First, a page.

How fine is the line between art and vandalism? At the very least, the line that divides graffiti and “higher” art forms is non-existent. Street art is a form of self-expression, and just because the surface of choice is the side of buildings, walls and deep subway tunnels does not make it any less reputable than the art of the canvas variety. This view is becoming ever more accepted by the general public with the growing celebrity of street artists such as Banksy, Invader, Swoon and Iz the Wiz just to name a few.
There is a deep vein of self-declaration in placing one’s art, and quite often, one’s signature, on such public structures. Perhaps it is an act fueled by mortality, a desire to be remembered amongst the nameless masses, or rather a rebellion against predicated art “standards.” Talk to most street artists and they will tell you that it is a way of life; an entire culture and attitude born from the desire to have fun and express oneself. In no other art form does such a fascinating variance exist to such an extent. The artist has no control over what happens to his work after leaving the scene of the art-crime. It will likely be destroyed or painted over. It is an art forever and for the moment.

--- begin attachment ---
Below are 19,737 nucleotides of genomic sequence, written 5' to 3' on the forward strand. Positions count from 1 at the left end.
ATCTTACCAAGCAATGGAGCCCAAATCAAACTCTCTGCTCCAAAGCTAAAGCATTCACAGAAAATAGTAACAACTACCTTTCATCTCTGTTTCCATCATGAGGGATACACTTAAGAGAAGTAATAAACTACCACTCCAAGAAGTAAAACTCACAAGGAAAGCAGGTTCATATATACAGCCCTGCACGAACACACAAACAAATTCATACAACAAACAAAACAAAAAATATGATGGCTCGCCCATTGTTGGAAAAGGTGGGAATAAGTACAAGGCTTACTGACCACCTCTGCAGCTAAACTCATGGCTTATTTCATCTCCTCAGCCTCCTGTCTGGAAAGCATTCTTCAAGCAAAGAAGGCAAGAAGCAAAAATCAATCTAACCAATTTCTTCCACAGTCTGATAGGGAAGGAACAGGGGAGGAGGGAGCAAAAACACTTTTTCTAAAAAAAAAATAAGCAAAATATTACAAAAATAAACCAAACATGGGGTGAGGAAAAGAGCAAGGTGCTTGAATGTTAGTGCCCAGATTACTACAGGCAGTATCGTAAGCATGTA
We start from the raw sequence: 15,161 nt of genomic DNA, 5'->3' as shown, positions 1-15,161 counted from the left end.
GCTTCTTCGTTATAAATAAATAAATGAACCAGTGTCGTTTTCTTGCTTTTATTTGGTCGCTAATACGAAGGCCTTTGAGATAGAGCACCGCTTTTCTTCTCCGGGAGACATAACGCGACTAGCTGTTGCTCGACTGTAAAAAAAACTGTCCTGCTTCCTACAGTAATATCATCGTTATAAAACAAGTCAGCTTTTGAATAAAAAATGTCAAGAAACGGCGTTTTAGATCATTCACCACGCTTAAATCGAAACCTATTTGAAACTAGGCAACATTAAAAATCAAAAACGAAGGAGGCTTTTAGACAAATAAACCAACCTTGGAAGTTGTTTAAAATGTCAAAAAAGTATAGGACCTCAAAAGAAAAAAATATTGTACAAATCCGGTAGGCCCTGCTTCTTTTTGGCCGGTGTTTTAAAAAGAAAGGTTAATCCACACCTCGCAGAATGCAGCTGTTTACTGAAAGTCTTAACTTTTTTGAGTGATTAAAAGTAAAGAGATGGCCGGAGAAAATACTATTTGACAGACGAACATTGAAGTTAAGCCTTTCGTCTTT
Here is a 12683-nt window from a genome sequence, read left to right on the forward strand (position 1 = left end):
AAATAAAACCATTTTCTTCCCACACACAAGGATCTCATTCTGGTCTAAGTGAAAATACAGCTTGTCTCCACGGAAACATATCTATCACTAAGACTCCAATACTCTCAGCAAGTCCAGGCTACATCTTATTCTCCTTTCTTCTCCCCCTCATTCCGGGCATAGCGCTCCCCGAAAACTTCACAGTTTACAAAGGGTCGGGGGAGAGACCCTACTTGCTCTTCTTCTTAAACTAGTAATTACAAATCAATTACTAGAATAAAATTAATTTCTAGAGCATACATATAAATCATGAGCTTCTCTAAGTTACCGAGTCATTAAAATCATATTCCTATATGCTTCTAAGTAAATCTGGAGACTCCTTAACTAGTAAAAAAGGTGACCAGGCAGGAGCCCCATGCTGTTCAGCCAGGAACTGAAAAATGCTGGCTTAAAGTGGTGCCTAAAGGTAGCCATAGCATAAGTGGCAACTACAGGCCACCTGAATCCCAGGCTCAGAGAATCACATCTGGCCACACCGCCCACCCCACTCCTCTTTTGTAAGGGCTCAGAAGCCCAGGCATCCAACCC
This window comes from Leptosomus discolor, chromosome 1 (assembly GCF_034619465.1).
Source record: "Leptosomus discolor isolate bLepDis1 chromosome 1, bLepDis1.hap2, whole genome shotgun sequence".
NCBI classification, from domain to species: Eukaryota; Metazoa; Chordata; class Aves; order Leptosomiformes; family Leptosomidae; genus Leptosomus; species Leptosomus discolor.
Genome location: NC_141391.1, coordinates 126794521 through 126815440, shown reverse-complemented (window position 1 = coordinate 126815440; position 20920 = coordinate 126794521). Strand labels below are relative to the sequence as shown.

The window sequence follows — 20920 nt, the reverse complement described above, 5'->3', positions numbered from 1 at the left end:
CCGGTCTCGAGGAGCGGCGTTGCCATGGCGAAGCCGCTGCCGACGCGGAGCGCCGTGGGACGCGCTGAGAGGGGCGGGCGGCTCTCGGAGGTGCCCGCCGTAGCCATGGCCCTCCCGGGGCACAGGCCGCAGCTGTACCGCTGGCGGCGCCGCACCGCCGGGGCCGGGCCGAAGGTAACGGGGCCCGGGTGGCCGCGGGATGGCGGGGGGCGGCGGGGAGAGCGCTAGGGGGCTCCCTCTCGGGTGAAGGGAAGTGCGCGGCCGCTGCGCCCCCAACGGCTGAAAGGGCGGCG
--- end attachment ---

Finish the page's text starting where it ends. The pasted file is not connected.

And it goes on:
After a weekend in the Loire Valley, we took a detour on our way back to Paris to shoot scenes for a promotional music video for Steve Nieve’s upcoming album, ToGetHer. The setting was Pantin, an old abandoned warehouse in some forgotten outskirt of Paris. Every inch of the ten-story building–every window of which had been shattered–was covered in graffiti from countless different street artists from over the years.
This site houses the striking work of our friend, Itvan Kebadian. His stark, black and white portraits depict a post-apocalyptic world crippled by darkness and pain, one inhabited by the shadows of faceless wanderers. His creations embody some melancholic form of the uncanny in their haunting and deeply seductive nature.
These photographs are impressions of a lost art. The building, this remarkable playground to the graffeuse-armed rebel was demolished the day after we filmed the music video.
The concrete walls surrounding the abandoned warehouse had been painted over with markings, strange creatures, signatures and portraits of the imagined anonymous. Spray paint bottles had been cemented into the ground, littered with food wrappers, bottles and forgotten bits of clothing.
Normally, remnants of this sort would be viewed on the side of junk, but perhaps in light of the imminent destruction of the site and the notion that in just a few days, these beautiful tableaus would be reduced to rubble, it all seemed rather nostalgic. What would be considered garbage took the form of impressions of the artists that had once come here, alone, in groups, leaving their marks for all or no one to see.